Gulf unprepared for natural disasters
By Mark Summers, August 12, 2007
Gulf countries are dangerously unprepared for natural disasters and risk catastrophic destruction on land and at sea, according to a regional crisis centre.
It would cost billions of dollars to replace ageing infrastructure that would be destroyed in the event of such a catastrophe, says the Marine Emergency Mutual Aid Centre (Memac).
Billions should be spent now to strengthen structures on land - including highways - and at sea, such as oil rigs, against the increasing danger climate change is bringing, says Memac's Bahrain-based director Captain Abdul Munem Al Janahi.
He was at the heart of dramatic efforts to brace Oman for the devastating cyclone Gonu, which struck in June.
Capt Janahi worked through the night for three days in succession at Memac's Bahraini headquarters to co-ordinate with Omani counterparts at the height of the crisis.
The ferocious storm caused havoc when it eventually made landfall, and Capt Janahi warned that none of the eight Gulf countries under Memac's responsibility - the GCC nations and Iraq and Iran - are prepared for a natural disaster of similar magnitude.
'The Gulf is crowded with platforms and buoys and billions of dollars of installations,' he said. 'Many of them were first put in place in the 1940s and they have just been repaired rather than replaced in the years since.'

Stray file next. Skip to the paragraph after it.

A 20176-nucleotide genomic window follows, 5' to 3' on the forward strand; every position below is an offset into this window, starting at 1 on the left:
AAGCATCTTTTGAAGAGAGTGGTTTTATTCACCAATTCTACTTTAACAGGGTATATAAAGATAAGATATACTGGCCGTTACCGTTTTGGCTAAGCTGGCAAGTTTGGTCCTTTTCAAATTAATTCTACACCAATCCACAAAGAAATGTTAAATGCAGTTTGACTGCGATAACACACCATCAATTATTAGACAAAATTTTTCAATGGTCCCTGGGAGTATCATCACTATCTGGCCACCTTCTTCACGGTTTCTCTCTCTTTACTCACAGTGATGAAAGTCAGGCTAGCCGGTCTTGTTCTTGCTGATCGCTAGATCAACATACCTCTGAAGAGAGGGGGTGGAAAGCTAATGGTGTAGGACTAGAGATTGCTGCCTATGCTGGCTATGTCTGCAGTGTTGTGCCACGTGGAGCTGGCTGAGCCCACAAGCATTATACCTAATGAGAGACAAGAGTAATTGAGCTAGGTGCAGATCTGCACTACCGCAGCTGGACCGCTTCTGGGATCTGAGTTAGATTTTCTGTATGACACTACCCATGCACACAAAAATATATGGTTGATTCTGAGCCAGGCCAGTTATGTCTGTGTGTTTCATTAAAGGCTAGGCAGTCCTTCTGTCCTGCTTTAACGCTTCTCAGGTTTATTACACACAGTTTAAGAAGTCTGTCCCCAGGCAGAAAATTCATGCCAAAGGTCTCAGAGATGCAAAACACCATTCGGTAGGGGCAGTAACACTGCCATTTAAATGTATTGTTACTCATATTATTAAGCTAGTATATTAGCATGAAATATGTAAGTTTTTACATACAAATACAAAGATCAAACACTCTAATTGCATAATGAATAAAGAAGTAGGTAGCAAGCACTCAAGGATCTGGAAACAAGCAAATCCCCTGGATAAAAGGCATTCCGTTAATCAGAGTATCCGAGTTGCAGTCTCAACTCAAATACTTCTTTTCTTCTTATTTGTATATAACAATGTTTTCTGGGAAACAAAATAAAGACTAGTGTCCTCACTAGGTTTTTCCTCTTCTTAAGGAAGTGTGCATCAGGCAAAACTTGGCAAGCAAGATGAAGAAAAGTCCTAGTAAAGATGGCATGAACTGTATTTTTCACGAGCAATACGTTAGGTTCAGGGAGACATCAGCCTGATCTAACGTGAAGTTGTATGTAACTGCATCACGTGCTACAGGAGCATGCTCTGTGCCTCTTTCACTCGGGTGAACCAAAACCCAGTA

Such ageing infrastructure would be destroyed if winds approaching the speed of Gonu entered the Gulf, something Capt Janahi believes climate change is making increasingly likely to happen.
'Cyclone Gonu was tracked at 160 knots - that is 320 kilometres an hour, and that's a lot. It slowed down, but when it reached Muscat it was still 120 to 130 knots,' he said.
'The installations in the Gulf - the oil rigs, the platforms, the life buoys and so on are only built to withstand 60 knot winds. Over Oman, the minimum wind speed of Gonu was 80 knots.
'They are only built to withstand that because we have never had such winds here before - the maximum wind was 50 knots at the time many of these installations were built and that was rare.
'It would double the cost to install a platform able to withstand such winds.
'A platform here is much cheaper than those in the North Sea or in the China Sea near Vietnam because there they do have cyclones and such strong winds.
'Here people have thought 'why double the price of the installation when we don't really need it?'
'Any cyclone that reaches the Gulf will be at least 80 knots and you will have to evacuate the platforms, the installations and send the ships away from the ports because your cranes and your scanners for the radars are only built to withstand 60 knots.
'So the governments in the region have to change this to make things similar to that in the North Sea. It will be very costly. You are talking about billions and billions of dollars, if not trillions - a huge amount.'
Failure to take the threat seriously would be a mistake, Capt Al Janahi explained, revealing that as Memac tracked Gonu from its satellite station in Kuwait, there were fears the cyclone would destroy the port in the emirate of Fujairah and wreak havoc in Dubai.
On whether Bahrain was prepared to face such extreme weather conditions, Capt Al Janahi delivered a sobering view of the country's current readiness.
'Is Bahrain prepared? Not at all. Let's face the truth. In Muscat the damage was because they were not prepared and everything was built to withstand 60 knots of wind - even the roads,' he said.
'You saw that the roads and the bridges were just gone. The Omanis were excellent, the people were prepared to face the cyclone, but the infrastructure was not.
'If we had such a cyclone in Bahrain with winds of such speed, first of all the scanners and radars - which are very important for the airport - will be gone.
'Most of your masts, the cr
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